These clay-like vases and lamps are actually made from eggshells and tapioca starch

Plastics aren’t the only sources of pollution on our planet. It might come as a surprise, but even biodegradable material can become problems if left unchecked. Food waste, for example, can easily pile up, and not all of them are easily recycled or reused. Considering how many kinds of food use eggs for one reason or another, eggshells are prime examples of materials that become not only literal waste but also wasted potential to turn into something more useful. Fortunately, that are always ways to upcycle some of the most common food waste, and this collection of oddly-shaped accessories and vessels demonstrates one such method that takes advantage of the materials’ own properties to create interesting organic forms to decorate your tables or your shelves.

Designers: Zumra Yagmur Cetinler, Damla Ertem

Technically, egg shells aren’t exactly recyclable. Yes, they are biodegradable and serve as excellent compost for gardens. Other than that, however, there are a few other uses for the remnants of widely-used eggs. Unfortunately, most people, kitchens, and food production processes don’t exactly pay special attention to food waste like eggshells, creating problems down the line, even for recycling plants.

Just like the eggs they contain, eggshells can, fortunately, become ingredients for something greater than themselves. Burn’tShell, for example, is more than just a collection of vases and lamps with weird yet interesting shapes. This family of biodegradable and biomaterial products actually uses that often ignored food waste material, giving eggshells a new purpose and helping alleviate their harmful effects on the planet even by a little bit.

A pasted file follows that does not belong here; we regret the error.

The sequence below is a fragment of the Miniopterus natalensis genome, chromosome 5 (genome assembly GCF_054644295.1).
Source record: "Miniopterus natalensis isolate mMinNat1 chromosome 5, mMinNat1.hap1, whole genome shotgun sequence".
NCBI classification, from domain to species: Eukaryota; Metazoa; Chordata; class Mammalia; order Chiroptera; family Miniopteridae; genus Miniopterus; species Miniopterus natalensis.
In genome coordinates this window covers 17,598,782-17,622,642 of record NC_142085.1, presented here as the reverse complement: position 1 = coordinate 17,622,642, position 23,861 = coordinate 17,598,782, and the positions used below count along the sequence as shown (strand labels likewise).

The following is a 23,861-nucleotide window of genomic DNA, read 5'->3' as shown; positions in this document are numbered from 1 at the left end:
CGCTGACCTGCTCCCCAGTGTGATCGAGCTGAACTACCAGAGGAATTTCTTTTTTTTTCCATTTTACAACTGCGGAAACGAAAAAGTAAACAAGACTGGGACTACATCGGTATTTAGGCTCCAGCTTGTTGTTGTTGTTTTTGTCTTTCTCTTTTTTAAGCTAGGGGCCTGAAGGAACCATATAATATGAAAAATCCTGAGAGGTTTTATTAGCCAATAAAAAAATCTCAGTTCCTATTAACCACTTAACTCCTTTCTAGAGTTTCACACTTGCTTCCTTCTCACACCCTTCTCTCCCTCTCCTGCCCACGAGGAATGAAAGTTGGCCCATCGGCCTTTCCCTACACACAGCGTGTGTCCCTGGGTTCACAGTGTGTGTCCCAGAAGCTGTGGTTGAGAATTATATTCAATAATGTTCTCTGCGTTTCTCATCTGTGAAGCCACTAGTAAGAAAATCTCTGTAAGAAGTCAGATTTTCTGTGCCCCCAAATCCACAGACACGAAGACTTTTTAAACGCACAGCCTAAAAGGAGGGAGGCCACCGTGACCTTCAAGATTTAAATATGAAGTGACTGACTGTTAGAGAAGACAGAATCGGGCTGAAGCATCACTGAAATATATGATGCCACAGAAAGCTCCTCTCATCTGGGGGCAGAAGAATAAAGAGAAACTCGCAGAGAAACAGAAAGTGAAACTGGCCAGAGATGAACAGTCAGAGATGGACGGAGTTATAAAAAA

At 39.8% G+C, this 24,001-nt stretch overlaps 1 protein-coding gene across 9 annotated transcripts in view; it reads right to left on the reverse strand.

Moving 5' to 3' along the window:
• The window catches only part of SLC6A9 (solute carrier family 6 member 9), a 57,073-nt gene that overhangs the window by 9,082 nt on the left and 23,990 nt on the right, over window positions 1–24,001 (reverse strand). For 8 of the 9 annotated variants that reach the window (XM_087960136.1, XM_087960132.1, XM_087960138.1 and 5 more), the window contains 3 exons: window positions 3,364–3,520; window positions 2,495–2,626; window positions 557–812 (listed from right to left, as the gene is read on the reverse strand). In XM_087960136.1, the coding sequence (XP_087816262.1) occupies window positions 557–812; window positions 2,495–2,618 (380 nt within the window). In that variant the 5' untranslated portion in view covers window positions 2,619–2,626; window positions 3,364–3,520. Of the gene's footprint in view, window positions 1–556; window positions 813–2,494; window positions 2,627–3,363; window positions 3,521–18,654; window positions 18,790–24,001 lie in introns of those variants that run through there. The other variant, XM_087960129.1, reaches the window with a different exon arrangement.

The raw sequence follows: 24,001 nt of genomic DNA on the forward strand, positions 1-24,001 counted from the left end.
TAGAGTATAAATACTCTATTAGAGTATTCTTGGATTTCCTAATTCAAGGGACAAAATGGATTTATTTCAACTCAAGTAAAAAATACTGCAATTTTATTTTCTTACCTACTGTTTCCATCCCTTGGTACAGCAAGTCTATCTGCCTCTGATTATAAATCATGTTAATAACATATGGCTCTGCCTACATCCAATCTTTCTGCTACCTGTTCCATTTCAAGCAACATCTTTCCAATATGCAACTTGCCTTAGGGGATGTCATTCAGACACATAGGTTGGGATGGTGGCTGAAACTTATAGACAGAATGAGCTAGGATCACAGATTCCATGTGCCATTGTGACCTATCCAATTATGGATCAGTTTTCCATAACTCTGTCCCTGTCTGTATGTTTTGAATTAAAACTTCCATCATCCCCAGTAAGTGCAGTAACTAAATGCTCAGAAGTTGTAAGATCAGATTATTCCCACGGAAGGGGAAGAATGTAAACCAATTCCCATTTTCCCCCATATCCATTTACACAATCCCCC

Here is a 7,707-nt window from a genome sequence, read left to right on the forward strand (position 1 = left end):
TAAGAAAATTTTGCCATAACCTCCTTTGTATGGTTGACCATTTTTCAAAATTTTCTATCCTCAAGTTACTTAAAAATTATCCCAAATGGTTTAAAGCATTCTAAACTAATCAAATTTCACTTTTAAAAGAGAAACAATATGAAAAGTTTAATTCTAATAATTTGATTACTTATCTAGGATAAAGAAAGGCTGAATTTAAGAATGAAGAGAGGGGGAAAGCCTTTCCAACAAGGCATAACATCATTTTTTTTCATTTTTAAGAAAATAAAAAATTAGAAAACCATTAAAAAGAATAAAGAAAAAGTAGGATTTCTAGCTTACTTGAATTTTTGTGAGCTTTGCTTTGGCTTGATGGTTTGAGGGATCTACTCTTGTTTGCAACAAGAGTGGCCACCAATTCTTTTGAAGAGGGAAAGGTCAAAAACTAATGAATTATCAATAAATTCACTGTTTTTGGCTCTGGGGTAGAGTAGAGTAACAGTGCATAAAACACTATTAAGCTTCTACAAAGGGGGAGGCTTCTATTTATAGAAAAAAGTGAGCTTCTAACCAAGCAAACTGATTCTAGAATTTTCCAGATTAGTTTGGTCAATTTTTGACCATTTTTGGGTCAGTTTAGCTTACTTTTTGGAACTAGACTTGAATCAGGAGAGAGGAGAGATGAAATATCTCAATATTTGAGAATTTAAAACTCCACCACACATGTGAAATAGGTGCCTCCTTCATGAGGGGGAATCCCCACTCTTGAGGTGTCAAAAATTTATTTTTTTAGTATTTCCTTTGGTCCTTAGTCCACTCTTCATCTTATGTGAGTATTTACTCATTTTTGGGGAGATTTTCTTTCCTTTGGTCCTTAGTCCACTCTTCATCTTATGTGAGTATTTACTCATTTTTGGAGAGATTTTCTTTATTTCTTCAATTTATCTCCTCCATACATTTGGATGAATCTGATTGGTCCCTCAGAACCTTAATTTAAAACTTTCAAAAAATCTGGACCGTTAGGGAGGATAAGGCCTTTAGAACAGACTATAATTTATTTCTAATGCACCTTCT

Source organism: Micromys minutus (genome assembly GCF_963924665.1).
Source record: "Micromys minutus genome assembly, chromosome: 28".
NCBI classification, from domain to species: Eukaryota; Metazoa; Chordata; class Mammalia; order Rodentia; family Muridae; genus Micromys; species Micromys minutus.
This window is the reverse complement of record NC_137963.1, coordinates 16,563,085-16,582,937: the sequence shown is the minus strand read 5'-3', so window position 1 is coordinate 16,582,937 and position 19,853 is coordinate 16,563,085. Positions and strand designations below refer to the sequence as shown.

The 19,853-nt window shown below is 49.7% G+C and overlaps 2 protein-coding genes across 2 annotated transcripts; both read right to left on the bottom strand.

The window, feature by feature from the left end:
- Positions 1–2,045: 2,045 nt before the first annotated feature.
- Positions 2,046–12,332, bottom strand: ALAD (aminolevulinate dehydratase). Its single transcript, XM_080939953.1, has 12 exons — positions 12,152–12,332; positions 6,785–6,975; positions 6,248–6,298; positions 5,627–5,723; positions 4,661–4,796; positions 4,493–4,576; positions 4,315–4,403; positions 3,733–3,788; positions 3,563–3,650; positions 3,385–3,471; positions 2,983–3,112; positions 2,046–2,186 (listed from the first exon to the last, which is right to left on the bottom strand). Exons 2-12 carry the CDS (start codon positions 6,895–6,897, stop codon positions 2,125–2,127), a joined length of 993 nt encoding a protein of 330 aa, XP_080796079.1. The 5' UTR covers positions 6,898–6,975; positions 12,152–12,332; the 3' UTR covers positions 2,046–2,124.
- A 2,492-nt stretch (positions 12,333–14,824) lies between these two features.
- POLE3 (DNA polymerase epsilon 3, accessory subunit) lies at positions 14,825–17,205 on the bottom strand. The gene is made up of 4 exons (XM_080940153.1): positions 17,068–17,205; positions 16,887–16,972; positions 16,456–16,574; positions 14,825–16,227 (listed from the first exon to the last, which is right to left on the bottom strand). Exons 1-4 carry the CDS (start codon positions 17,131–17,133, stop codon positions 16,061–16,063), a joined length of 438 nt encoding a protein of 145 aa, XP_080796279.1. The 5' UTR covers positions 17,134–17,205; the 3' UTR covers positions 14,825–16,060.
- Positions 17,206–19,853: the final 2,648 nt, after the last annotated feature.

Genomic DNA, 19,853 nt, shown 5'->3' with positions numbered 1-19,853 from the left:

Burn’tShell actually uses two kinds of sustainable materials. The egg shells serve as the ingredient for the bottom pieces, while tapioca starch is used for the shell. What makes the design even more special is that processes use the materials’ innate properties, potential, and performance, leading to self-forming pieces that really capture the eye with their odd curves. That’s the same cause for the blight-like color-changing design that the material naturally produces, adding to the clay-like appearance of these vessels.

The vases and lamps are definitely conversation starters. Light brown hues mixed with patches of white create an earthy tone, while their unconventional curvy shapes convey a unique, organic character. They would definitely be fitting centerpieces for restaurant tables, especially ones where eggs are used for the main course.